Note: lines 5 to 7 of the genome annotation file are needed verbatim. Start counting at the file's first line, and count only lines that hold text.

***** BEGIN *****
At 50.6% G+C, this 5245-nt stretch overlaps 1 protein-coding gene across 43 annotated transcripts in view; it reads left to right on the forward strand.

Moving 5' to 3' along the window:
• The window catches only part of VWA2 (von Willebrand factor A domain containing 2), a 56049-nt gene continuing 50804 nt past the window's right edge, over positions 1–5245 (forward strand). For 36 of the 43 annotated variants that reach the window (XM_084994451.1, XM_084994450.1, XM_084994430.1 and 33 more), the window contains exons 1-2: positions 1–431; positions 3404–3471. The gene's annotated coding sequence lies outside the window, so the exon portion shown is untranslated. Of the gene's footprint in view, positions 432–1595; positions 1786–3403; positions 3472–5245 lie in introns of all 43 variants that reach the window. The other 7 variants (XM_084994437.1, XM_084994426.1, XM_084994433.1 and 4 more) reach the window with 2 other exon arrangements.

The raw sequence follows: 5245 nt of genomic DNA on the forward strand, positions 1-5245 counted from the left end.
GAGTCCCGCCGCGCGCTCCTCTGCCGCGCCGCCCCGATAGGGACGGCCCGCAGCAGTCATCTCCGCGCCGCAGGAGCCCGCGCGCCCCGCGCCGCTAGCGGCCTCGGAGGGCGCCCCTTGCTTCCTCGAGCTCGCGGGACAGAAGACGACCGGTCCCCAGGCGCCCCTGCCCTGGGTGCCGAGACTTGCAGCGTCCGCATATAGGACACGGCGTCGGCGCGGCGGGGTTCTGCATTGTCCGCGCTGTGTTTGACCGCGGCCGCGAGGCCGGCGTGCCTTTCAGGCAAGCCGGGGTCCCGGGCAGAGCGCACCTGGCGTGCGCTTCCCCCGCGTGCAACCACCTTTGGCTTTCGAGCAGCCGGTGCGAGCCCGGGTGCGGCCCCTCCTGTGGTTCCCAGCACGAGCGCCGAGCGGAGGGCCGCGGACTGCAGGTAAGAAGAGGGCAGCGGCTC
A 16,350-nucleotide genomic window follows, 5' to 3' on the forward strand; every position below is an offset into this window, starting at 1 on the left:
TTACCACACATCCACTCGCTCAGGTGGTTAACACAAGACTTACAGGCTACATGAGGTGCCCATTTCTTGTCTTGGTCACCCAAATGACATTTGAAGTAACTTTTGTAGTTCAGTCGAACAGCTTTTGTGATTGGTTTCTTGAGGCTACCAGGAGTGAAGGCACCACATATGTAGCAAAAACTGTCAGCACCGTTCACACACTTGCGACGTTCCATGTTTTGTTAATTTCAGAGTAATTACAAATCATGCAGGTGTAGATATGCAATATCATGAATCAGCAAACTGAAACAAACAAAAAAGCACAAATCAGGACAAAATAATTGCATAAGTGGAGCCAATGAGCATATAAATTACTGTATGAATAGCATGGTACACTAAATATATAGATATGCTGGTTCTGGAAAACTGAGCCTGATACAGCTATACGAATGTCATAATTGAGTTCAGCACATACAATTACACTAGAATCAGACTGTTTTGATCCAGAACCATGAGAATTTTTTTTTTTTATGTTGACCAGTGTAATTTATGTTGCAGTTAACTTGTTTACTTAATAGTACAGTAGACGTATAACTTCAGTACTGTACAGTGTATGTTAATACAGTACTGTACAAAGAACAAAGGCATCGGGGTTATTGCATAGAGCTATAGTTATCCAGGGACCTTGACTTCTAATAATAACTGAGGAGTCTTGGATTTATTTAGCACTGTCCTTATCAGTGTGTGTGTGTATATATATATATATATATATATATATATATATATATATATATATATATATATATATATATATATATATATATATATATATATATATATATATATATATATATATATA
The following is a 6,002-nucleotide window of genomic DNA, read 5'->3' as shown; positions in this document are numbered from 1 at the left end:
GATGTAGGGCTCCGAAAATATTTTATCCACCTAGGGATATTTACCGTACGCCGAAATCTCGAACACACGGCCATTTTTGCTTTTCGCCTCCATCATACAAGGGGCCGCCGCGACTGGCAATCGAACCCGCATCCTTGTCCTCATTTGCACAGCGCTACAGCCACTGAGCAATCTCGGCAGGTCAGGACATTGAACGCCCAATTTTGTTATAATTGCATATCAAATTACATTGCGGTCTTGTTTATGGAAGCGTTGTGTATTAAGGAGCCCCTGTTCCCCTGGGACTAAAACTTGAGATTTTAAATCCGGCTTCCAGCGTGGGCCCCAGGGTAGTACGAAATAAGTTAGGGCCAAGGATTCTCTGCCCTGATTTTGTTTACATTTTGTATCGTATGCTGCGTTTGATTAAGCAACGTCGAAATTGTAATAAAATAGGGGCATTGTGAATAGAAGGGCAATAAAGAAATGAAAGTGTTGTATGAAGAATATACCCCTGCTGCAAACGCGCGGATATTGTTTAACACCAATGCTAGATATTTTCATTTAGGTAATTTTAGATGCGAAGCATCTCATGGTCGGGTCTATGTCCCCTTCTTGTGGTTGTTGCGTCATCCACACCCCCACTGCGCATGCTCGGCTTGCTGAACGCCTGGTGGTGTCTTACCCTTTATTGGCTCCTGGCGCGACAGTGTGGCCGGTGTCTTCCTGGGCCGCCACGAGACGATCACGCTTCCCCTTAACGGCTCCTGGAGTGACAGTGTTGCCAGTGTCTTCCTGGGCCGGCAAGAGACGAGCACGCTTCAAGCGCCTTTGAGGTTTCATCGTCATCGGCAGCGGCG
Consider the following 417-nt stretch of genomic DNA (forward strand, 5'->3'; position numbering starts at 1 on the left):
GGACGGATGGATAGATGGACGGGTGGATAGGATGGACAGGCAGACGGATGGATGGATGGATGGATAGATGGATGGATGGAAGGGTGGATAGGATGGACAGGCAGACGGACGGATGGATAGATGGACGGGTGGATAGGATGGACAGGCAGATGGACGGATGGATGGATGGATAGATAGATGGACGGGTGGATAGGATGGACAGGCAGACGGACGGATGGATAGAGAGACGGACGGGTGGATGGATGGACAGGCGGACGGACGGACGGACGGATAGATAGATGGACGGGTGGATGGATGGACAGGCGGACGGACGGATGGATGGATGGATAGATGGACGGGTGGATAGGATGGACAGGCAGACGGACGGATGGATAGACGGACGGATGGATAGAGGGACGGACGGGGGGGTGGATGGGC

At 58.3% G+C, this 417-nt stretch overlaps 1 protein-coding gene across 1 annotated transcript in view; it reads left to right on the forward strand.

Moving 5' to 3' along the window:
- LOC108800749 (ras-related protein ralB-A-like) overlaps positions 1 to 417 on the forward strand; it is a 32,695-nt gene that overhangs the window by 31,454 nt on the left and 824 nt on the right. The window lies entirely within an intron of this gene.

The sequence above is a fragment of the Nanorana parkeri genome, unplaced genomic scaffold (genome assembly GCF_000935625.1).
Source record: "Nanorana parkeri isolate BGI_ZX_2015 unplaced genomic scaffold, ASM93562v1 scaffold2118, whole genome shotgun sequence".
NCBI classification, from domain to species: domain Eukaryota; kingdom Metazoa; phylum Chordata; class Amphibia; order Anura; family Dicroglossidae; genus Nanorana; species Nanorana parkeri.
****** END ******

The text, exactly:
GAGTCCCGCCGCGCGCTCCTCTGCCGCGCCGCCCCGATAGGGACGGCCCGCAGCAGTCATCTCCGCGCCGCAGGAGCCCGCGCGCCCCGCGCCGCTAGCGGCCTCGGAGGGCGCCCCTTGCTTCCTCGAGCTCGCGGGACAGAAGACGACCGGTCCCCAGGCGCCCCTGCCCTGGGTGCCGAGACTTGCAGCGTCCGCATATAGGACACGGCGTCGGCGCGGCGGGGTTCTGCATTGTCCGCGCTGTGTTTGACCGCGGCCGCGAGGCCGGCGTGCCTTTCAGGCAAGCCGGGGTCCCGGGCAGAGCGCACCTGGCGTGCGCTTCCCCCGCGTGCAACCACCTTTGGCTTTCGAGCAGCCGGTGCGAGCCCGGGTGCGGCCCCTCCTGTGGTTCCCAGCACGAGCGCCGAGCGGAGGGCCGCGGACTGCAGGTAAGAAGAGGGCAGCGGCTC
A 16,350-nucleotide genomic window follows, 5' to 3' on the forward strand; every position below is an offset into this window, starting at 1 on the left:
TTACCACACATCCACTCGCTCAGGTGGTTAACACAAGACTTACAGGCTACATGAGGTGCCCATTTCTTGTCTTGGTCACCCAAATGACATTTGAAGTAACTTTTGTAGTTCAGTCGAACAGCTTTTGTGATTGGTTTCTTGAGGCTACCAGGAGTGAAGGCACCACATATGTAGCAAAAACTGTCAGCACCGTTCACACACTTGCGACGTTCCATGTTTTGTTAATTTCAGAGTAATTACAAATCATGCAGGTGTAGATATGCAATATCATGAATCAGCAAACTGAAACAAACAAAAAAGCACAAATCAGGACAAAATAATTGCATAAGTGGAGCCAATGAGCATATAAATTACTGTATGAATAGCATGGTACACTAAATATATAGATATGCTGGTTCTGGAAAACTGAGCCTGATACAGCTATACGAATGTCATAATTGAGTTCAGCACATACAATTACACTAGAATCAGACTGTTTTGATCCAGAACCATGAGAATTTTTTTTTTTTATGTTGACCAGTGTAATTTATGTTGCAGTTAACTTGTTTACTTAATAGTACAGTAGACGTATAACTTCAGTACTGTACAGTGTATGTTAATACAGTACTGTACAAAGAACAAAGGCATCGGGGTTATTGCATAGAGCTATAGTTATCCAGGGACCTTGACTTCTAATAATAACTGAGGAGTCTTGGATTTATTTAGCACTGTCCTTATCAGTGTGTGTGTGTATATATATATATATATATATATATATATATATATATATATATATATATATATATATATATATATATATATATATATATATATATATATATATATATATATATATATA